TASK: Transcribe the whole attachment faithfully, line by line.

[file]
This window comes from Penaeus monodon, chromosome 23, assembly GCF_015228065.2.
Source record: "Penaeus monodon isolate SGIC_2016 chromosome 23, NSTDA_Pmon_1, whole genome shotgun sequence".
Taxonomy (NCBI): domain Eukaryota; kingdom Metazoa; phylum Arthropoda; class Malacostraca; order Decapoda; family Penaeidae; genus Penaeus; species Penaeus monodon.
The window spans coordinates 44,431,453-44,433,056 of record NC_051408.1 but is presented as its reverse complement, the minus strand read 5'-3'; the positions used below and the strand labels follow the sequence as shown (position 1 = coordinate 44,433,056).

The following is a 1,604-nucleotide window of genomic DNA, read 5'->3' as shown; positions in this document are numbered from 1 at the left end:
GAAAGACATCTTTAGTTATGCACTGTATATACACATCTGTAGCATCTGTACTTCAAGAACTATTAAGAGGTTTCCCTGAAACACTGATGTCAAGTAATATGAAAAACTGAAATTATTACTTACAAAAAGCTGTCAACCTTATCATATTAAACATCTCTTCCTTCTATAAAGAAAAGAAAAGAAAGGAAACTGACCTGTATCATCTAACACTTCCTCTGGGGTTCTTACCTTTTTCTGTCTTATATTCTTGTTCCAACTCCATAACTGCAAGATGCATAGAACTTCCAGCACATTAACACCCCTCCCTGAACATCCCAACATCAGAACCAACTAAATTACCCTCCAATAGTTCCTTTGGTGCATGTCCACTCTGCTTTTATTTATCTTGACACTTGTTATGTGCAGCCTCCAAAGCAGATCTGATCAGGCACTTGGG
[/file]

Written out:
This window comes from Penaeus monodon, chromosome 23, assembly GCF_015228065.2.
Source record: "Penaeus monodon isolate SGIC_2016 chromosome 23, NSTDA_Pmon_1, whole genome shotgun sequence".
Taxonomy (NCBI): domain Eukaryota; kingdom Metazoa; phylum Arthropoda; class Malacostraca; order Decapoda; family Penaeidae; genus Penaeus; species Penaeus monodon.
The window spans coordinates 44,431,453-44,433,056 of record NC_051408.1 but is presented as its reverse complement, the minus strand read 5'-3'; the positions used below and the strand labels follow the sequence as shown (position 1 = coordinate 44,433,056).

The following is a 1,604-nucleotide window of genomic DNA, read 5'->3' as shown; positions in this document are numbered from 1 at the left end:
GAAAGACATCTTTAGTTATGCACTGTATATACACATCTGTAGCATCTGTACTTCAAGAACTATTAAGAGGTTTCCCTGAAACACTGATGTCAAGTAATATGAAAAACTGAAATTATTACTTACAAAAAGCTGTCAACCTTATCATATTAAACATCTCTTCCTTCTATAAAGAAAAGAAAAGAAAGGAAACTGACCTGTATCATCTAACACTTCCTCTGGGGTTCTTACCTTTTTCTGTCTTATATTCTTGTTCCAACTCCATAACTGCAAGATGCATAGAACTTCCAGCACATTAACACCCCTCCCTGAACATCCCAACATCAGAACCAACTAAATTACCCTCCAATAGTTCCTTTGGTGCATGTCCACTCTGCTTTTATTTATCTTGACACTTGTTATGTGCAGCCTCCAAAGCAGATCTGATCAGGCACTTGGG